I've seen this answer to the question about flying upside-down, but tilted by 90°, there should be no surface creating lift (except maybe the vertical stabilizer).
It depends. As always. If thrust is high enough, why not?
Knife edge flight is a regular part of aerobatic performances, and the fuselage is producing almost* all the needed lift. This requires
- Enough speed,
- A low ratio of aircraft mass to fuselage side area, and
- Enough rudder deflection to trim the aircraft in a sufficiently high sidelip angle.
For horizontal flight your installed thrust must be sufficient to compensate for the high drag in this attitude. This should be no problem with powerful propeller aircraft if their fuel system keeps them supplied at this attitude. Jets must make sure that the sideslip angle can be tolerated by the intake.
The smoke from the exhaust indicates that this biplane flies horizontally. Yes, it is a large model airplane (not man-carrying, but almost big enough for that). But the laws of physics don't change with scale. For an example of a full-size aircraft doing a knife edge, see this video. Thanks go to @romkyns for pointing this out to me!
Note the rudder deflection to keep it at this angle of sideslip. Direction is controlled with the elevator. At this rate of sideslip the propeller thrust contributes to overall lift as well, however, the vertical adds a substantial downforce in order to trim the aircraft and the fuselage has to supply the remaining lift.
* Almost means that the propeller will carry some of the weight, but the large downforce on the vertical needs to be compensated, too. In sum, the lift contributed by the fuselage is very close to the weight of the plane.
Regular airplanes, no. They depend on lift produced by the wings and fuselage to stay airborne. No aircraft that I know of can produce enough lift with its component tilted 90°.
This all assumes 'normal' airplanes though. If you have enough thrust, there's nothing that says you need to depend on wings for lift, and if your thrust is vectored at least a little downwards producing enough of a vertical component to keep you from descending, it won't matter which direction anything else is pointing. The extreme example of this is of course space rockets.
This happens (for several seconds at a time) as part of the "hesitation roll" aerobatic maneuver.
It depends on the fuselage alone for lift (in excess of the vertical component of thrust), so the nose has to point into the sky and the rudder is used to maintain that attitude. Because fuselages have rather dismal L/D it will require sufficient thrust, or bleed off a lot of speed.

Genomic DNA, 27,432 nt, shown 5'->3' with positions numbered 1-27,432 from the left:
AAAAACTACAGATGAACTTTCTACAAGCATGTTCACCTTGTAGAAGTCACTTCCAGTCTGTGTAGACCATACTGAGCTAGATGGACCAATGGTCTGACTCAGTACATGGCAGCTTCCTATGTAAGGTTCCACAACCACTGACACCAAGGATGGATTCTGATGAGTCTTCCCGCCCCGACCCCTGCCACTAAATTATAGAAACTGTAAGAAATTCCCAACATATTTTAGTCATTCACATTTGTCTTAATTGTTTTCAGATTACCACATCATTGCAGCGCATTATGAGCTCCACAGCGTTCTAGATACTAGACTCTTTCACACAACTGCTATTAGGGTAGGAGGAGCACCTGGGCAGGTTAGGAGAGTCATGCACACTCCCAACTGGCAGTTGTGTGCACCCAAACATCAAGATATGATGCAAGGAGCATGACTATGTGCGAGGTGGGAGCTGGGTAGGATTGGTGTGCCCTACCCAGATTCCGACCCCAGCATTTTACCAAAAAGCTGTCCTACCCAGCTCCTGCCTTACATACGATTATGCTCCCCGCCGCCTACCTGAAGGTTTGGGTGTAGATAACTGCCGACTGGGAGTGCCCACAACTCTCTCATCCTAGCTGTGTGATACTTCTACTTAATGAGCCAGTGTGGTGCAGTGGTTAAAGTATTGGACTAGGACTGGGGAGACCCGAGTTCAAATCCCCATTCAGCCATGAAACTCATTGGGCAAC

During "normal" flight with wings level, the amount of lift generated will vary with the wings angle of attack (alpha). Within the normal flying envelope of the aircraft, the relationship between lift and alpha will be nearly linear.
In an ideal situation, with symmetric airfoil and not considering fuselage/slipstream effects, at zero degrees alpha, no lift will be generated.
There sideslip angle of the aircraft is normally called beta. In normal straight and level flight this is near zero, as no sideways lift is desired.
If you roll the aircraft 90 degrees and maintain it, you can with an alpha near zero and a sufficiently high beta angle generate sufficient sideways (now directed skywards) lift to maintain level flight, if the shape and size of the fuselage allow this. (This is the knife edge maneuver illustrated by the picture in Peter Kämpfs reply).
Aerobatic aircraft can be designed for this. Some aircraft might be able to maintain altitude momentarily in knife edge, but will be unable to maintain the relatively high airspeed required to do this, and will eventually start descending.
We do that all the time with our radio-controlled airplanes. It's called a knife-edge maneuver. Maintaining altitude is easy provided you have enough power and rudder surface area, but maintaining a straight line (with elevator) is usually very tough.
Not every radio-controlled aircraft can do it though. Usually the planes with small rudder deflection cannot hold altitude if their surface area is small. Aerobatic ones can do it all day along. In fact, an elegant way of coming out of this maneuver is to climb up at the end in that same orientation.
During this maneuver the nose of the airplane will always be a little higher (hence in a pitch up attitude) than the tail. I don't see anyone doing it without pitch up and still maintaining the altitude.
Only if there is a force vector component pointing up.
Model planes tend to have a large rudder which provides lift when turned 90 degrees. Fighter jets have vectored nozzles that can turn to provide lift in a 90 degree maneuver.
Most passenger airplanes cannot perform such maneuvers.
Not really all that complicated. It all depends on if the specific airframe is designed for such maneuvers and the power plant is robust enough for sustained operation in this mode of flight. MANY aircraft can sustain flight in horizontal flight with the wings 90 degrees to the ground. The Navy's Blue Angels and the USAF's Thunderbirds do this on a daily basis at their airshows. Moving an airfoil to 90 degrees, 180 degrees, 270 degrees, or even through 360 degrees (barrel roll) is accomplished through the wings ailerons. Most aircraft capable of aerobatic maneuvers have trim tabs on ailerons, rudder and elevator to assist in prolonging such maneuvers. Although most light aircraft do not have trim tabs on the rudder and elevator.
I have witnessed a Pilatus Porter (Fairchild) take off near vertical with less than a 40 foot ground roll. Granted it was stripped down and supercharged but it performed as advertised. I think there was a Youtube type video on this out there somewhere at one point. The demonstration was performed by the US Army in the 1970s.